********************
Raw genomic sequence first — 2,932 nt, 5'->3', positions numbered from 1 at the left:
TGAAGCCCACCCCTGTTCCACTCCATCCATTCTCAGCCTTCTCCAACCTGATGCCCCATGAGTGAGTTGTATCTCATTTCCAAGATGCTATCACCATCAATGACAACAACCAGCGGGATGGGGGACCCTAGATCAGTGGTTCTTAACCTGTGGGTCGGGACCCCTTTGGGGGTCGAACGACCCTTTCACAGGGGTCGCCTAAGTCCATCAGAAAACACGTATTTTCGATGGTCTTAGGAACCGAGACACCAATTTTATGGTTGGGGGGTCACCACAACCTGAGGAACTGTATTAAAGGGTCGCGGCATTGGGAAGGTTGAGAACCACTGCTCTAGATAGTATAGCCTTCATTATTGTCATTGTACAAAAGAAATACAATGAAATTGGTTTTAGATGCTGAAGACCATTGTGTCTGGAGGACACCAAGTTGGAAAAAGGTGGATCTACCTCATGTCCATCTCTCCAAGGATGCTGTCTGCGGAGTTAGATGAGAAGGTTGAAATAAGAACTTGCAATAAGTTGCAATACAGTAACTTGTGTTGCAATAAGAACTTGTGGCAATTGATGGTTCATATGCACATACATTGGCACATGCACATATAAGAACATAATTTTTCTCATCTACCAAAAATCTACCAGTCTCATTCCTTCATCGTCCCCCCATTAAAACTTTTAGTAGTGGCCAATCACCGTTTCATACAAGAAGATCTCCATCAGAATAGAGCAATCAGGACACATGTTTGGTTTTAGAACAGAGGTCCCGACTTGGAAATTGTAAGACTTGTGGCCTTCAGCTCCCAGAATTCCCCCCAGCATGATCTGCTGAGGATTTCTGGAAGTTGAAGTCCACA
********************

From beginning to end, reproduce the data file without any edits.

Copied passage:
Raw genomic sequence first — 2,932 nt, 5'->3', positions numbered from 1 at the left:
TGAAGCCCACCCCTGTTCCACTCCATCCATTCTCAGCCTTCTCCAACCTGATGCCCCATGAGTGAGTTGTATCTCATTTCCAAGATGCTATCACCATCAATGACAACAACCAGCGGGATGGGGGACCCTAGATCAGTGGTTCTTAACCTGTGGGTCGGGACCCCTTTGGGGGTCGAACGACCCTTTCACAGGGGTCGCCTAAGTCCATCAGAAAACACGTATTTTCGATGGTCTTAGGAACCGAGACACCAATTTTATGGTTGGGGGGTCACCACAACCTGAGGAACTGTATTAAAGGGTCGCGGCATTGGGAAGGTTGAGAACCACTGCTCTAGATAGTATAGCCTTCATTATTGTCATTGTACAAAAGAAATACAATGAAATTGGTTTTAGATGCTGAAGACCATTGTGTCTGGAGGACACCAAGTTGGAAAAAGGTGGATCTACCTCATGTCCATCTCTCCAAGGATGCTGTCTGCGGAGTTAGATGAGAAGGTTGAAATAAGAACTTGCAATAAGTTGCAATACAGTAACTTGTGTTGCAATAAGAACTTGTGGCAATTGATGGTTCATATGCACATACATTGGCACATGCACATATAAGAACATAATTTTTCTCATCTACCAAAAATCTACCAGTCTCATTCCTTCATCGTCCCCCCATTAAAACTTTTAGTAGTGGCCAATCACCGTTTCATACAAGAAGATCTCCATCAGAATAGAGCAATCAGGACACATGTTTGGTTTTAGAACAGAGGTCCCGACTTGGAAATTGTAAGACTTGTGGCCTTCAGCTCCCAGAATTCCCCCCAGCATGATCTGCTGAGGATTTCTGGAAGTTGAAGTCCACA